The Battle Over Adding a Citizenship Question to Census
On July 11th, President Trump announced that he would no longer pursue adding a citizenship question on the 2020 census through the courts, and will instead rely on an executive order that would instruct the Commerce Department to obtain an estimate of U.S. citizenship through other means.
Announcing his plans at the White House’s Rose Garden, Trump said:
“I am hereby ordering every department and agency in the federal government to provide the Department of Commerce with all requested records regarding the number of citizens and noncitizens in our country. They must furnish all legally accessible records in their possession immediately. We will utilize these vast federal databases to gain a full, complete, and accurate count of the noncitizen population.”
After the president made his announcement, Attorney General William Barr took the podium and congratulated him on the executive order. Although the administration is fighting three separate ongoing court cases regarding the citizenship question, Barr said he believed the government’s effort would have likely survived a legal review if brought back before the Supreme Court.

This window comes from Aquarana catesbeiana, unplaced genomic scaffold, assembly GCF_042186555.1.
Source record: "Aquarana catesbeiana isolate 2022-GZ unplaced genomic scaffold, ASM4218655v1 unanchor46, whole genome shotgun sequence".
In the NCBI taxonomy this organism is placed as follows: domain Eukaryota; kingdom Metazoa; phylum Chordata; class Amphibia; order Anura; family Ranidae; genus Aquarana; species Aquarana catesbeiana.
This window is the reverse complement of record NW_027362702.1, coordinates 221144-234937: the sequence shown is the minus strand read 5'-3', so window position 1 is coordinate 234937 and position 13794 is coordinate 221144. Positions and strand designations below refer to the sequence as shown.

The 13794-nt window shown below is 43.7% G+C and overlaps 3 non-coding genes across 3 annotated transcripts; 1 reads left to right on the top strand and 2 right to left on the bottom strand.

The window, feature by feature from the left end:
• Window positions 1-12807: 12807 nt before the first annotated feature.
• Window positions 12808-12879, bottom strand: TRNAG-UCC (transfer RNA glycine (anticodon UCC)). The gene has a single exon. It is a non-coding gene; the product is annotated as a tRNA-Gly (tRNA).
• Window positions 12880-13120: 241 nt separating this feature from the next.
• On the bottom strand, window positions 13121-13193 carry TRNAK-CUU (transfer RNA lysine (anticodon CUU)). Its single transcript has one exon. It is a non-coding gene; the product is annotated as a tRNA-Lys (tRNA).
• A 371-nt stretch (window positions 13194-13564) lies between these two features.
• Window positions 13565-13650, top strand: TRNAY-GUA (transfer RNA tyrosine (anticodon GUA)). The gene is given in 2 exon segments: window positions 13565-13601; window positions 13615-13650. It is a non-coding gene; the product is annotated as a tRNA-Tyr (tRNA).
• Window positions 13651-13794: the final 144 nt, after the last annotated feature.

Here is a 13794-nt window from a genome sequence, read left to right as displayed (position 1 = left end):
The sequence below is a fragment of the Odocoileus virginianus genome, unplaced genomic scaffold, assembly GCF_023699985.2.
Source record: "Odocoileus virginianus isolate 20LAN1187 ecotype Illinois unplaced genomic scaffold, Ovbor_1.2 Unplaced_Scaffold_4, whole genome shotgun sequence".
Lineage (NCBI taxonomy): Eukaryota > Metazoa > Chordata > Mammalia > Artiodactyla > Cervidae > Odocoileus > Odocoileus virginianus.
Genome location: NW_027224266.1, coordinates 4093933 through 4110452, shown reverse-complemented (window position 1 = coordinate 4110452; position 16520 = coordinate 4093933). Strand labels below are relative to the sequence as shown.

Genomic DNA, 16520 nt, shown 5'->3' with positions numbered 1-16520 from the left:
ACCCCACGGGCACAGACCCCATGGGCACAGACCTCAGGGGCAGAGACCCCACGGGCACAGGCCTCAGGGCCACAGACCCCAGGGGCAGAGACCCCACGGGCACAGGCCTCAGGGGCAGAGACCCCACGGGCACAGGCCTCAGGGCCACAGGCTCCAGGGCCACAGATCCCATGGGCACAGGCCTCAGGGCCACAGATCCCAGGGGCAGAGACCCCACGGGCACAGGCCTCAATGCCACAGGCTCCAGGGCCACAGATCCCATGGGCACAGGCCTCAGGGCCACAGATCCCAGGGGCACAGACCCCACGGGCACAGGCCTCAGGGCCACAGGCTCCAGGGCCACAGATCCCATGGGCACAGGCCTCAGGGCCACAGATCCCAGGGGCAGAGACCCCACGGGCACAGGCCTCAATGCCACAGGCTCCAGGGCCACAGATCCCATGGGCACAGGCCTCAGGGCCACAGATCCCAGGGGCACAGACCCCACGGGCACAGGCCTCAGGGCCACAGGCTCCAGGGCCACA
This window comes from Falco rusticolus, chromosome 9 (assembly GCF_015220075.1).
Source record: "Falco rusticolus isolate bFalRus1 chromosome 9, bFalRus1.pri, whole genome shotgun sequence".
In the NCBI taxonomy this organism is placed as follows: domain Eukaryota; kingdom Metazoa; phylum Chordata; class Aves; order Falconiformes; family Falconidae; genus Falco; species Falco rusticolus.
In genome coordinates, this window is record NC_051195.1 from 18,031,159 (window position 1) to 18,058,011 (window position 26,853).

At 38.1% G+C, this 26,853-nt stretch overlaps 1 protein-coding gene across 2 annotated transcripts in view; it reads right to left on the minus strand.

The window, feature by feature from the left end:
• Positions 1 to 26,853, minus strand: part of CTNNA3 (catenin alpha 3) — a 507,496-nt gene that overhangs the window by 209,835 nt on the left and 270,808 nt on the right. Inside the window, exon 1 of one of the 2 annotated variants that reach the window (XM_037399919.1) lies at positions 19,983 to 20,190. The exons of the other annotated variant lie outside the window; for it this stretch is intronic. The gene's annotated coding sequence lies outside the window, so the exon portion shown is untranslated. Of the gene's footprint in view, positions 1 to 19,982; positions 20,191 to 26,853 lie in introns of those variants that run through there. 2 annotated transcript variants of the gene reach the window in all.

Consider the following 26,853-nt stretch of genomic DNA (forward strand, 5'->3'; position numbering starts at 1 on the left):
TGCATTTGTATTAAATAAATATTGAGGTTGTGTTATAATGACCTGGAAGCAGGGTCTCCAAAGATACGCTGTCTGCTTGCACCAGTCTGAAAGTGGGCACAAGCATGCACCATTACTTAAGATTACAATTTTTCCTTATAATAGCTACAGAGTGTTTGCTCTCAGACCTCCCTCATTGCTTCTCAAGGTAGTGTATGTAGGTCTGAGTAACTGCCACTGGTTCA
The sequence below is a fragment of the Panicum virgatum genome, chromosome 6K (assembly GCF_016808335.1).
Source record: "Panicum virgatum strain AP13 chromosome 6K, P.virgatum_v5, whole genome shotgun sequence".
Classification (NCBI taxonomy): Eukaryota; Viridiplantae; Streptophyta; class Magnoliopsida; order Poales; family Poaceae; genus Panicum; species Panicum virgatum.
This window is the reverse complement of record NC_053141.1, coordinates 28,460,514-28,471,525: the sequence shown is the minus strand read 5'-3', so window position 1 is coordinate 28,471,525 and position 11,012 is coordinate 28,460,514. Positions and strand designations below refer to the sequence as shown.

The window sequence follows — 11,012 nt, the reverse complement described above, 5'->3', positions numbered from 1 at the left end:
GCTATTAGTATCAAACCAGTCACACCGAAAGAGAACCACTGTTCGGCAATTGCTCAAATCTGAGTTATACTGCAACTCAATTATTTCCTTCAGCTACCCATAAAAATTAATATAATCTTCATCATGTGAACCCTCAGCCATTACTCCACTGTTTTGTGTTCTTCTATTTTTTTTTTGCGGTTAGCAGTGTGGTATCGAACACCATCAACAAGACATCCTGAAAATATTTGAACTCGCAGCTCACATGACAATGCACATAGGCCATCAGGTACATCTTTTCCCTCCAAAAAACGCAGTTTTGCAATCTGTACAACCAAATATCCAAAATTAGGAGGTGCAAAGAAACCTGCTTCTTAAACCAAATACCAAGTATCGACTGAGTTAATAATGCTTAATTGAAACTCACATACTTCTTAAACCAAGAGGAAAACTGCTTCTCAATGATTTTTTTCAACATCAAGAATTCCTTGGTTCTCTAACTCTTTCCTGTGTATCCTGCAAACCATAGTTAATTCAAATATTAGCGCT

According to Barr, “There is simply no way to litigate these issues and obtain relief from the current injunctions in time to implement any new decision without jeopardizing our ability to carry out the census.”
In a response to the president’s announcement, Dale Ho, Director of the ACLU’s Voting Rights Project, said, “Trump’s attempt to weaponize the census ends not with a bang but a whimper. He lost in the Supreme Court, which saw through his lie about needing the question for the Voting Rights Act. It is clear he simply wanted to sow fear in immigrant communities and turbocharge Republican gerrymandering efforts by diluting the political influence of Latino communities.”
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